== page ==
We propose that green code couples (FSP > 20) should be opted for an expectant management for 6 months. Expectant management includes Diet modifications, stress management with natural methods for conception for 6 months to 1 year duration. Lifestyle changes such as weight loss, quitting smoking, reduction on caffeinated drinks, adequate and regular sleep pattern.
Blue code couples (FSP = 15 to 19) were recommended to be evaluated with fertility expert consultation and Basic investigations with detection of Ovulation by non invasive methods with Timed intercourse aligned with Ovulation time and Orange code couples (FSP = 10–14) recommended first line treatment options like Ovulation Induction using ovulation inducing drugs with IUI for 3–6 cycles and if required fertility enhancing endoscopy procedures. In red code couples (FSP = 5 to 9) we recommend aggressive treatment options like IVF, ICSI, intracytoplasmic morphologically selected sperm injection (IMSI), testicular sperm extraction (TESE), percutaneous epididymal sperm aspiration (PESA), micro-TESE, assisted laser hatching, blastocyst embryo transfer, time-lapse monitoring for 3 to 6 cycles.
Black code couples (FSP < 5) were recommended to receive alternative therapies like gamete donor or surrogacy.
The association between advanced age and decline in fertility has been well documented. It has been observed that women prioritise their job careers and personal issues to their fertility and that leads to, eventually, to seek advanced treatment options. From thousands of primordial follicles that women has since birth, only few hundreds remain at the age of menopause, as monthly fecundity rate falls from 25% at age 20–30 years to <10% in women over 35 years., The number of oocytes, however, is not the only cause of reduced fertility among older women. As women ages, her fertility potential drastically deteriorates. Accordingly, our results showed that the patients classified as orange, red, and black colour groups, exhibited an increasingly higher mean age than the other groups and required aggressive management or even alternative options. The younger patients with Green and blue code who showed less duration of marriage, an active lifestyle and regular menstrual pattern with regular coital history, presented a higher FSP and good pregnancy outcome.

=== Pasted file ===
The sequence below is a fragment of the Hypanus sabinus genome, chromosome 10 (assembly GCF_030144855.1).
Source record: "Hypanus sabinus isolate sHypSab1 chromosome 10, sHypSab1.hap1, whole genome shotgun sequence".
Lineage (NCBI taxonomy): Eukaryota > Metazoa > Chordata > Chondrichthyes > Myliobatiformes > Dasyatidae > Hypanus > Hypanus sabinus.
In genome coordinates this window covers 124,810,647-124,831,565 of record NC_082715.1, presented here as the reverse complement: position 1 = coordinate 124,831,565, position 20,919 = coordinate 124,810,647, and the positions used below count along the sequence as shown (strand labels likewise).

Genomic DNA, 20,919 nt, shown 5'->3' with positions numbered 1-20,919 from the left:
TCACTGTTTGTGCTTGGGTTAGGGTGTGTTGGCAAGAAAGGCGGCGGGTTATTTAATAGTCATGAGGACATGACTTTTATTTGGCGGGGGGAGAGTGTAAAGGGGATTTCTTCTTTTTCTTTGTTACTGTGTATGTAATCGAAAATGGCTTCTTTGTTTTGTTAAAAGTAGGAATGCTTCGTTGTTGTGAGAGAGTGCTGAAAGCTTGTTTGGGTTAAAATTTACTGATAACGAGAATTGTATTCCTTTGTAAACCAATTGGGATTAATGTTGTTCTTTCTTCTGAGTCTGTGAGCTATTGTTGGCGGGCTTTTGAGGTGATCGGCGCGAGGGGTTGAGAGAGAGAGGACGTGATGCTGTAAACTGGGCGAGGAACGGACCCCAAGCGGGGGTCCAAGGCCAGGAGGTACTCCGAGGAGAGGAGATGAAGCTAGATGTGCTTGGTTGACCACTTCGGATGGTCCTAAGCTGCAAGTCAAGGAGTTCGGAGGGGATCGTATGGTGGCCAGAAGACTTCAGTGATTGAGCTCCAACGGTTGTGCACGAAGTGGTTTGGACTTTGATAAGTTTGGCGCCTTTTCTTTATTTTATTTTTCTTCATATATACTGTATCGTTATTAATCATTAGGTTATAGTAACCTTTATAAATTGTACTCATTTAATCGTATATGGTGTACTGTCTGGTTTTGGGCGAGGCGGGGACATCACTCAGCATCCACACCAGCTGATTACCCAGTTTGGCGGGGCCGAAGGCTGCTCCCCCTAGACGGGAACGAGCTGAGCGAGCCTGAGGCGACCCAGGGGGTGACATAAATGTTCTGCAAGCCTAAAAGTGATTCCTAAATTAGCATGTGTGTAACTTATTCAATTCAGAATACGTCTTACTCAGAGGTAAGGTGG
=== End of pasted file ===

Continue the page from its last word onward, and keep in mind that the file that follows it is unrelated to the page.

There was no statistically significant difference between the mean BMI of the colour groups and pregnancy outcome. It has been reported that an altered BMI would relate to Anovulation, irregular menstruation, and hormonal disorders, among others. Our observations indicated that most of the patients that presented BMI>29.9 showed irregular menses, were mostly in the black or in the red group, and received IVF treatment. It should be noticed that almost half the patients presented BMI<25, related to a normal weight, while only 5% of the patients presented obesity, which could explain why we could not observe a statistically significant difference.